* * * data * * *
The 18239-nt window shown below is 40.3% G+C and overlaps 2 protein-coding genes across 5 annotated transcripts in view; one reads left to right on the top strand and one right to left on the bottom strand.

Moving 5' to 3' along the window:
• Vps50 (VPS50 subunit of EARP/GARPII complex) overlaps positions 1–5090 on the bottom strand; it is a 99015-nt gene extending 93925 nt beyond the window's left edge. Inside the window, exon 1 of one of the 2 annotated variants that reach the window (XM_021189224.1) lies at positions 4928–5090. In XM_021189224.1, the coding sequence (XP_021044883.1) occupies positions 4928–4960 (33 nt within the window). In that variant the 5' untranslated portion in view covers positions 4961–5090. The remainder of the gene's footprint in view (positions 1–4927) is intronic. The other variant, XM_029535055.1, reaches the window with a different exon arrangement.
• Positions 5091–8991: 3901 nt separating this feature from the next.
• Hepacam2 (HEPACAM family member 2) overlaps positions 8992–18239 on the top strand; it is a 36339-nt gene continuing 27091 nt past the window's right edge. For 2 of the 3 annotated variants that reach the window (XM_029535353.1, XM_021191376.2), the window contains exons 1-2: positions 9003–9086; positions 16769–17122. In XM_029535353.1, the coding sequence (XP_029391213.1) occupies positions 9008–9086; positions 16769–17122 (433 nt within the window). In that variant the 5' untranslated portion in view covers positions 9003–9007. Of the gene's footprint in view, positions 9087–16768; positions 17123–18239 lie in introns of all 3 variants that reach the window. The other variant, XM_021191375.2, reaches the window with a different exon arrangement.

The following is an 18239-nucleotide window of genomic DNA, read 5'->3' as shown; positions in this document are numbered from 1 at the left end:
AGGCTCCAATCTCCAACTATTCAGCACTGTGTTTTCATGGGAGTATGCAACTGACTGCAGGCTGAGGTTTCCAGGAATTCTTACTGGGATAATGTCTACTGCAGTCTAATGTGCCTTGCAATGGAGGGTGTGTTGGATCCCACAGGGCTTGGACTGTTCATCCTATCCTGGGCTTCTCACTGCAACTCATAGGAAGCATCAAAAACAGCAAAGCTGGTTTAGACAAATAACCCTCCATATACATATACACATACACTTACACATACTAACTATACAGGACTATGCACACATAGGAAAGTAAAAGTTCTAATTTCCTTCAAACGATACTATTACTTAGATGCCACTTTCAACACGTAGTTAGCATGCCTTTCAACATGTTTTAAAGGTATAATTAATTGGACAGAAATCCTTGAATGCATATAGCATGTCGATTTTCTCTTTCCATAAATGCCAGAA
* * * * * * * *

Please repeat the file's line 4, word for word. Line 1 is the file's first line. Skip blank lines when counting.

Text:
• Positions 5091–8991: 3901 nt separating this feature from the next.